"As we enter into our second year of living with COVID-19, it has become painfully clear that the safety of any person depends on the global community's ability to protect every person," says Michelle Nunn, CARE USA's president and CEO. "While wealthy nations have begun inoculating their populations, new devastatingly lethal variants of the virus continue to emerge in countries like India, South Africa and Brazil. If vaccinations don't effectively reach lower-income countries now, the long-term impact of COVID-19 will be catastrophic."

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On February 19, 2020, a group of outdoor adventurists took a 25-day rafting trip down the Colorado River through the Grand Canyon. During the trip, they had no cell service and no contact with the outside world. When they ended they ended their journey on March 14, the man who pulled them ashore asked if they had been in touch with anyone else. When the rafters said no, the man sighed, then launched into an explanation of how the globe had been gripped by the coronavirus pandemic and everything had come to a screeching halt.

The rafters listened with bewilderment as they were told about toilet paper shortages and the NBA season being canceled and everyone being asked to stay at home. One of the river guides, who had done these kinds of off-grid excursions multiple times, said that they'd often joke about coming back to a completely different world—it had just never actually happened before.

The rafters' story was shared in the New York Times last spring, but they're not the only ones to have had such an experience.

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Photo by Daniel Schludi on Unsplash
True

The global eradication of smallpox in 1980 is one of international public health's greatest successes. But in 1966, seven years after the World Health Organization announced a plan to rid the world of the disease, smallpox was still widespread. The culprits? A lack of funds, personnel and vaccine supply.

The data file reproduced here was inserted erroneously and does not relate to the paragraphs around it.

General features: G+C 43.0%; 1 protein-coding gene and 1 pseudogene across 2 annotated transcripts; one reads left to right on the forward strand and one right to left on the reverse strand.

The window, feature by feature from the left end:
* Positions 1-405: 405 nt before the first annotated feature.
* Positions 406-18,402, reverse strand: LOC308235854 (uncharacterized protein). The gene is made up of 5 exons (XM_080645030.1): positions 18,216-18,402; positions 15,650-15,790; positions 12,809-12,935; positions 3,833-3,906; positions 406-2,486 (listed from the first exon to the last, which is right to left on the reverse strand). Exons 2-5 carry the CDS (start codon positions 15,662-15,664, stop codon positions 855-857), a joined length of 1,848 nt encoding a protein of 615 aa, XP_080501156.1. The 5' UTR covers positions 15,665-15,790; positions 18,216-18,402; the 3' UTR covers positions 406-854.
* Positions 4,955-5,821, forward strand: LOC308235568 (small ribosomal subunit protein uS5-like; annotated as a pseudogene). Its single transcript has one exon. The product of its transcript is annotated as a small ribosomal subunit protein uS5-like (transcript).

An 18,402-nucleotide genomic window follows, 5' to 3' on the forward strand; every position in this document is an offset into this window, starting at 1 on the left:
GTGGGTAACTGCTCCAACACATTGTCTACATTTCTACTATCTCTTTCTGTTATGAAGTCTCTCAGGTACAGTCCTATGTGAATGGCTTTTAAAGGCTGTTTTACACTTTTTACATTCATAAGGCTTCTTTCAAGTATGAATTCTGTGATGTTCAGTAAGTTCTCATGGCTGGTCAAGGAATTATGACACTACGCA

Meanwhile, outbreaks across South America, Africa, and Asia continued, as the highly contagious virus continued to kill three out of every 10 people who caught it, while leaving many survivors disfigured. It took a renewed commitment of resources from wealthy nations to fulfill the promise made in 1959.

Forty-one years later, although we face a different virus, the potential for vast destruction is just as great, and the challenges of funding, personnel and supply are still with us, along with last-mile distribution. Today, while 30% of the U.S. population is fully vaccinated, with numbers rising every day, there is an overwhelming gap between wealthy countries and the rest of the world. It's becoming evident that the impact on the countries getting left behind will eventually boomerang back to affect us all.

Photo by ismail mohamed - SoviLe on Unsplash

The international nonprofit CARE recently released a policy paper that lays out the case for U.S. investment in a worldwide vaccination campaign. Founded 75 years ago, CARE works in over 100 countries and reaches more than 90 million people around the world through multiple humanitarian aid programs. Of note is the organization's worldwide reputation for its unshakeable commitment to the dignity of people; they're known for working hand-in-hand with communities and hold themselves to a high standard of accountability.

"As we enter into our second year of living with COVID-19, it has become painfully clear that the safety of any person depends on the global community's ability to protect every person," says Michelle Nunn, CARE USA's president and CEO. "While wealthy nations have begun inoculating their populations, new devastatingly lethal variants of the virus continue to emerge in countries like India, South Africa and Brazil. If vaccinations don't effectively reach lower-income countries now, the long-term impact of COVID-19 will be catastrophic."

Keep Reading Show less